Former President Donald Trump did not like many world leaders when he was in power, but he liked former British Prime Minister Boris Johnson. “We have a really good man who’s going to be the prime minister of the U.K. now,” Trump told an audience of supporters in 2019. “He’s tough, and he’s smart. They’re saying, ‘Britain Trump.’ They call him ‘Britain Trump,’ and people are saying that’s a good thing.”
It is hardly novel to compare Trump and “Britain Trump.” They share a preference for hard-right conservative politics, a strange charisma that produces fiercely loyal supporters, a reputation for cartoonishness and unseriousness, and an (to put it mildly, in Trump’s case) unconventional approach to obtaining and wielding power. The two men even slightly resemble each other. Donald Trump is noticeably taller, his dyed blond hair carefully coiffed. Boris Johnson’s lightly colored mane, by comparison, is almost always tangled, and he has also taken better care of himself over the years.
Each man’s rise to power is largely a product of exploiting the political winds of the time. For Johnson, it was his leading role in championing Britain’s withdrawal from the European Union in the Brexit referendum in the summer of 2016. For Trump, it was his unexpected victory over Hillary Clinton that fall. That made it all the more fitting this month when they fell in tandem: Johnson by resigning from the House of Commons amid a year-long political scandal; Trump by pleading not guilty to federal charges of mishandling classified documents.
The EU referendum capped Johnson’s long campaign of sorts against European integration. As a Brussels correspondent in the 1990s, Johnson regaled his British readers with tales of continent-wide condom standards and banana-curve regulations, all being imposed upon the helpless British people by faceless continental bureaucrats. A healthy amount of his reporting was exaggerated at best; some of it was denounced as outright false. But Johnson’s profile grew, tapping into a deep vein of British euroskepticism that would eventually subsume the Conservative Party.
Trump, like Johnson, had a striking ability to tap into certain voters’ resentments and fears: about immigration and demographic change, about terrorism and refugees, about trade and outsourcing, about corruption and establishment politicians. They also had a formidable knack for blaming all their personal and political troubles on liberal elites, nonpartisan civil servants, journalists, and so on. Trump blamed the “swamp.” Johnson blamed the “blob.” For a critical electoral mass of Americans and Britons in 2016, it resonated.
“Populism” was the term most often used to describe the two men’s inchoate philosophies. But this was a misnomer: Neither Johnson nor Trump nor, for that matter, Brexit was ever really all that popular. Trump only became president in 2016 thanks to the Electoral College; a clear majority of Americans have never supported him and never will. Britain withdrew from the European Union at Johnson’s behest with just 52 percent of the vote, a majority so narrow that it ultimately worsened divisions on the issue instead of solving them. The two men are, in a way, last gasps of a fading demographic and political order. On a purely actuarial basis, the British electorate is expected to only get more europhilic over the next 20 years, just as the American electorate is only getting more diverse and more tolerant over time.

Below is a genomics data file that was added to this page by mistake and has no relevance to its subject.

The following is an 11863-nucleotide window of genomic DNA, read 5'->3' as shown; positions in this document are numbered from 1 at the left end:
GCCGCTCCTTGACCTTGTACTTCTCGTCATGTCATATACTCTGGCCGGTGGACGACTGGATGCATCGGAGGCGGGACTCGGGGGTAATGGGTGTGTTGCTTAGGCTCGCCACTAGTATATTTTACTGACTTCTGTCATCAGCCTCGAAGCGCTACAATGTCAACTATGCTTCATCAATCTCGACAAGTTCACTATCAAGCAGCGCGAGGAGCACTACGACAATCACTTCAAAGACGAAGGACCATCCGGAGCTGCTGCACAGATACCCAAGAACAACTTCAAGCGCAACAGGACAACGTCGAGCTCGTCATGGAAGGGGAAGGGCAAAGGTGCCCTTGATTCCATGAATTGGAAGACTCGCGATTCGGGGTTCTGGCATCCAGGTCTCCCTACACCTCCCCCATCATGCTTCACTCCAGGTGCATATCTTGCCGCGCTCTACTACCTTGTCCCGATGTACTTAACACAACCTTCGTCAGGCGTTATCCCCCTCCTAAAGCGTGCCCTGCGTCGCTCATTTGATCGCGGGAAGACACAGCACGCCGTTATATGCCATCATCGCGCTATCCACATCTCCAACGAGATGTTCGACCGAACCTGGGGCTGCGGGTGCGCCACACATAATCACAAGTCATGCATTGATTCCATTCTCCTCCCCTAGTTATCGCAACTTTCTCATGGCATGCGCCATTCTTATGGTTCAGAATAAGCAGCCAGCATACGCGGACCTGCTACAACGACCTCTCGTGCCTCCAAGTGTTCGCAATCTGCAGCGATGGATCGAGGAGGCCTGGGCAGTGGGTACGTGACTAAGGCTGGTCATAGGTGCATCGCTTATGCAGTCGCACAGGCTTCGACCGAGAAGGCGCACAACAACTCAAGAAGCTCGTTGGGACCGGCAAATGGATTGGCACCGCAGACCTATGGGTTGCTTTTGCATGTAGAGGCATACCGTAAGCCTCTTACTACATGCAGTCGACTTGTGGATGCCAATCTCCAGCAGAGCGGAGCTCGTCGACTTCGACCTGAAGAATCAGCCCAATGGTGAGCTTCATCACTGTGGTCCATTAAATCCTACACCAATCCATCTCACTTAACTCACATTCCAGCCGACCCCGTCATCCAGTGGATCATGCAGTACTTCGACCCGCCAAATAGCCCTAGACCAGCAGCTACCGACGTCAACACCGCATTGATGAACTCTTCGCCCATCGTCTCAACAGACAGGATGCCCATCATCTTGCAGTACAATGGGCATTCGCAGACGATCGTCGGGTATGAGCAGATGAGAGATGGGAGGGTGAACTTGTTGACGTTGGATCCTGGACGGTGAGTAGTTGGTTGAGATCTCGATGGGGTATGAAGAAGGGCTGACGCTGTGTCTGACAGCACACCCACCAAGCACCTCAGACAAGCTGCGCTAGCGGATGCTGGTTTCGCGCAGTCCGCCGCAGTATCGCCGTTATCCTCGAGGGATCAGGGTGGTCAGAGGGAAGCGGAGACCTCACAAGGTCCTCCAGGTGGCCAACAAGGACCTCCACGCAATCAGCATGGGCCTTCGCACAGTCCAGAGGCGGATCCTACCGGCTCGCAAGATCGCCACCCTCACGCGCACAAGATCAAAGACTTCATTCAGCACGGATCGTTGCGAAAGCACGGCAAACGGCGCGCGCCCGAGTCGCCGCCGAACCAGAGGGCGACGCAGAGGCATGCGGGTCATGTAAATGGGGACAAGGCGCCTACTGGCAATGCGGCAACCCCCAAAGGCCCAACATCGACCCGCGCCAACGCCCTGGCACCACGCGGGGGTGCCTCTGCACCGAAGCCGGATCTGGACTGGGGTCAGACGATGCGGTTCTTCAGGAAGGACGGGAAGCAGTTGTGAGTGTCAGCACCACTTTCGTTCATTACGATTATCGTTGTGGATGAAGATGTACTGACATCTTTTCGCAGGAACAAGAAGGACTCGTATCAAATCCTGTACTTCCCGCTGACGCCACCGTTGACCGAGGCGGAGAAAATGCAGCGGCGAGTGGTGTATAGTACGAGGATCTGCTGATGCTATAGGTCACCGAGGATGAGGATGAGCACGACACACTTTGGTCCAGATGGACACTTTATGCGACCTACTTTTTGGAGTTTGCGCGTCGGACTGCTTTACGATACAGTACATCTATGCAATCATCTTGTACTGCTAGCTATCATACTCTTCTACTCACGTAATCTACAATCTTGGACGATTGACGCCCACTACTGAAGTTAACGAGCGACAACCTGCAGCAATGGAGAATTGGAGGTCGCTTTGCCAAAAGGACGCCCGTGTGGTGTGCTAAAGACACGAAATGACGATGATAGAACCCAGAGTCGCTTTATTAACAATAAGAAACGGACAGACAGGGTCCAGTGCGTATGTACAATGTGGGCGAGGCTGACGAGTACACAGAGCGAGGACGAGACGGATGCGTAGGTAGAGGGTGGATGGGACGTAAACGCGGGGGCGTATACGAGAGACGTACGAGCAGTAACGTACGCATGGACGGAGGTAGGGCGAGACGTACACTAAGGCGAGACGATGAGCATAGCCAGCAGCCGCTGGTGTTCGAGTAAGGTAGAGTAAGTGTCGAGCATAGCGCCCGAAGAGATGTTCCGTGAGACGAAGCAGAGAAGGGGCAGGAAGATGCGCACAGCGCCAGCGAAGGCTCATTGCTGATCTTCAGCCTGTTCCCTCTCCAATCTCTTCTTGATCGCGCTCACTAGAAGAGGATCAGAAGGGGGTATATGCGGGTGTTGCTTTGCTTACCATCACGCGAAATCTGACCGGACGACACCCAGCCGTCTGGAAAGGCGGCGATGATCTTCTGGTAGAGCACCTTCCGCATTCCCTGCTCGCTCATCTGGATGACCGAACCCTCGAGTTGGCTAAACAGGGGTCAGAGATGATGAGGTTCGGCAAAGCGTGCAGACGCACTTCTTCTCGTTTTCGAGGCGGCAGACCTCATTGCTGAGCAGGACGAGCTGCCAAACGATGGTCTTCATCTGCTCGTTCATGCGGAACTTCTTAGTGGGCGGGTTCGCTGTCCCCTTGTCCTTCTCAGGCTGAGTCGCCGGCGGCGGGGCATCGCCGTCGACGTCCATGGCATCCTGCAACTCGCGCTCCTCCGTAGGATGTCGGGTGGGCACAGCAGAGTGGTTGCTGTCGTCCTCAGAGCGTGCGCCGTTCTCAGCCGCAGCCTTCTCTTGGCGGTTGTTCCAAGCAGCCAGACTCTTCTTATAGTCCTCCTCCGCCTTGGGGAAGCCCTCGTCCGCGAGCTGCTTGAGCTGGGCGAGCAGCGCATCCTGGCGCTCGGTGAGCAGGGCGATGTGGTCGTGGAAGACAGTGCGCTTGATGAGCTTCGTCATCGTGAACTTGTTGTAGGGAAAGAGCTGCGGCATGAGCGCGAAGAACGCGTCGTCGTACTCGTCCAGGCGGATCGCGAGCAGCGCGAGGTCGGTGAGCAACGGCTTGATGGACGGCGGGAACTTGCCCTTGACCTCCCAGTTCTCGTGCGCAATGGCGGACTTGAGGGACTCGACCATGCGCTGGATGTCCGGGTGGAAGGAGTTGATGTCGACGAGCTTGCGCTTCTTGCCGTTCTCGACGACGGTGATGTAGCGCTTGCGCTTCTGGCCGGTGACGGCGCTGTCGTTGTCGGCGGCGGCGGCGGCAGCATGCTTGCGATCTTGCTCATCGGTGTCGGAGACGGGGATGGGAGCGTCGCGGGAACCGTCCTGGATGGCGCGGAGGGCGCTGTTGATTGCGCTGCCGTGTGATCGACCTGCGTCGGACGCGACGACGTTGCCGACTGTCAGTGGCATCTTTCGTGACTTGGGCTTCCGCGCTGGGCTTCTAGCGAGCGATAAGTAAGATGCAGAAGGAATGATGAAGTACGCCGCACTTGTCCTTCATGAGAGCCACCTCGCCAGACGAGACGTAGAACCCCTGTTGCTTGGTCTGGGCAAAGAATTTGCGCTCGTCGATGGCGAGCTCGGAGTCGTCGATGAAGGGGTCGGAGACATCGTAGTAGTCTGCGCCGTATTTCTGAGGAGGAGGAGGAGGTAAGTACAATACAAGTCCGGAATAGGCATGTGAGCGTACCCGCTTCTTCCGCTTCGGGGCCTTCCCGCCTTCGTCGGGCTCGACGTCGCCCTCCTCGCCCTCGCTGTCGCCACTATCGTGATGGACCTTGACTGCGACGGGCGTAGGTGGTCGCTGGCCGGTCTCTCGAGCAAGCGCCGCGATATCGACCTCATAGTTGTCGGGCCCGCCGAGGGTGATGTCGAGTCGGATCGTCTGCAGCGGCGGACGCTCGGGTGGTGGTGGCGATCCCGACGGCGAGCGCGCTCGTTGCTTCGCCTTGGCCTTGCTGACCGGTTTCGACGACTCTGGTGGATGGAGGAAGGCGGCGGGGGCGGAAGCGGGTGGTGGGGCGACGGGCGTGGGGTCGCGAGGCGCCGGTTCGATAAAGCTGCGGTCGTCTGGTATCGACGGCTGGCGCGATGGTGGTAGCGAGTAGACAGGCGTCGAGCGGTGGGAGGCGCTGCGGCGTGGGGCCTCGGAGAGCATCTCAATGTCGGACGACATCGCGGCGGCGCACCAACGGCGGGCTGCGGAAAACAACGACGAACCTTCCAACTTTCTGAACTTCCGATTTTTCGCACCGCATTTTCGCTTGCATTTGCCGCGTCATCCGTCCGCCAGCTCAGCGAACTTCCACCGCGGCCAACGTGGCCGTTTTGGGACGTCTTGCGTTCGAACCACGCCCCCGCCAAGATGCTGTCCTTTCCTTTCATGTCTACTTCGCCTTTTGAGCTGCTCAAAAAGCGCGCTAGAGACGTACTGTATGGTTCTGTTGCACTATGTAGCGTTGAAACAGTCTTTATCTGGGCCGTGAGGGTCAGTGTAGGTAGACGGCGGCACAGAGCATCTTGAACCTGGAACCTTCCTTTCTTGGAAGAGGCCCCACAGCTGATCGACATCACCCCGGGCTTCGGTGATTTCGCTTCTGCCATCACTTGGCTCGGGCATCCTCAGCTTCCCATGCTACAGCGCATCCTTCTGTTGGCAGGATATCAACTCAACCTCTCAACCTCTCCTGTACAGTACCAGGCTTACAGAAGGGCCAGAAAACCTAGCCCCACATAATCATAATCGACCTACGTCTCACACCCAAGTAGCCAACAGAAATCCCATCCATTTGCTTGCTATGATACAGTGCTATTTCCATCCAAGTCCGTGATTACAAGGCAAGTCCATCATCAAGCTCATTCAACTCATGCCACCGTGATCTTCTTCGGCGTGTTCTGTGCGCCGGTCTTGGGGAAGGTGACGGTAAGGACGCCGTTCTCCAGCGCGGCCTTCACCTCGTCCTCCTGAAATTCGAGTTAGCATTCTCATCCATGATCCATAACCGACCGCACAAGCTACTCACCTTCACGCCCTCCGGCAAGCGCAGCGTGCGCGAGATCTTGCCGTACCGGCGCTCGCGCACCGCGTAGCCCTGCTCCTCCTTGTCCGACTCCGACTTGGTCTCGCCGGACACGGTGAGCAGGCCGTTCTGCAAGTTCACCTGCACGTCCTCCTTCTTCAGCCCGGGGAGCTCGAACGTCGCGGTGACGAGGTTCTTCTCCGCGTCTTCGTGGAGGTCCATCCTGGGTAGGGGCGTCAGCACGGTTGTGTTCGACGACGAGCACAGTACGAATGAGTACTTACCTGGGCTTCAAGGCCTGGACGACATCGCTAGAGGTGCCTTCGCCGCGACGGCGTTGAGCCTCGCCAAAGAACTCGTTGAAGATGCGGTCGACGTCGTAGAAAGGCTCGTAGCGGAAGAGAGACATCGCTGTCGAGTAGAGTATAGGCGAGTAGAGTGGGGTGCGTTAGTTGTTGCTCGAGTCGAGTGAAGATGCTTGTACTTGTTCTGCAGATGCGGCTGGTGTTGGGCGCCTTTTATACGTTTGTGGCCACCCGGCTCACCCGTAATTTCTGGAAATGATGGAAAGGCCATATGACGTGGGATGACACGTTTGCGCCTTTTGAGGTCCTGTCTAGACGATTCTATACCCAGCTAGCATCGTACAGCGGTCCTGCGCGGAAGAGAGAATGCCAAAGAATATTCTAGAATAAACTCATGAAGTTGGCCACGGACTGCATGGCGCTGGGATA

The two men also got extraordinarily lucky with their political opponents and their systems of government. Trump’s victory in 2016 would have been impossible without a few strokes of luck. Hillary Clinton was a historically unpopular presidential candidate who had been dogged by a Republican-driven scandal over a private email server. When then–FBI Director James Comey announced less than a fortnight before Election Day that he would be reopening the investigation into it, Clinton’s lead in key states evaporated. Trump won a sizable lead in the Electoral College, which masked the narrowest of victories: All that separated the country from a Clinton victory in 2016 was 60,000 or 70,000 voters in three states.
Johnson too had a few fortunate breaks over the years. The Brexit vote he championed torpedoed the political careers of two British prime ministers from his own party. First went David Cameron, who opposed withdrawal but, during Britain’s 2015 general election, agreed to the Brexit referendum in order to fend off a hard-right electoral challenge by Nigel Farage’s UKIP. He resigned the day after the 2016 vote. Then went Theresa May, who struggled for three years to hammer out a trade deal with the EU. She too fell after struggling to knit together a workable majority in Parliament to pass the exit deal.
After succeeding May, Johnson defeated the rival Labour Party in a 2019 election to secure his own power. British voters leaned toward his campaign pledge to “get Brexit done” over Jeremy Corbyn, a longtime member of Labour’s hard left whose campaign was dogged by antisemitism allegations. With an electoral mandate, Johnson pushed through an eleventh-hour trade deal that narrowly avoided a disastrous no-deal Brexit.
Then the pandemic changed both men’s fates. In late 2021, reports emerged that Johnson and other top Conservatives had held multiple parties and other gatherings at 10 Downing Street and elsewhere in defiance of Britain’s strict Covid-19 lockdown rules. “Partygate,” as it came to be known, steadily weakened Johnson’s political position throughout 2022. He eventually admitted to attending multiple events, including boozy garden parties in the early months of the pandemic and one on the eve of Prince Philip’s funeral in 2021, for which his office apologized to Queen Elizabeth II. Johnson ultimately resigned as prime minister amid a backbencher revolt last September.
Trump too saw his faint reelection prospects vanish as the pandemic collapsed the American economy and killed hundreds of thousands of Americans by Election Day. So desperate was Trump to keep power that he incited a mob to attack the Capitol during the electoral vote count on January 6, 2021. His supporters stormed the building in the unfulfilled hope of attacking members of Congress and stopping the transfer of power; they also chanted their desire to hang Trump’s own vice president.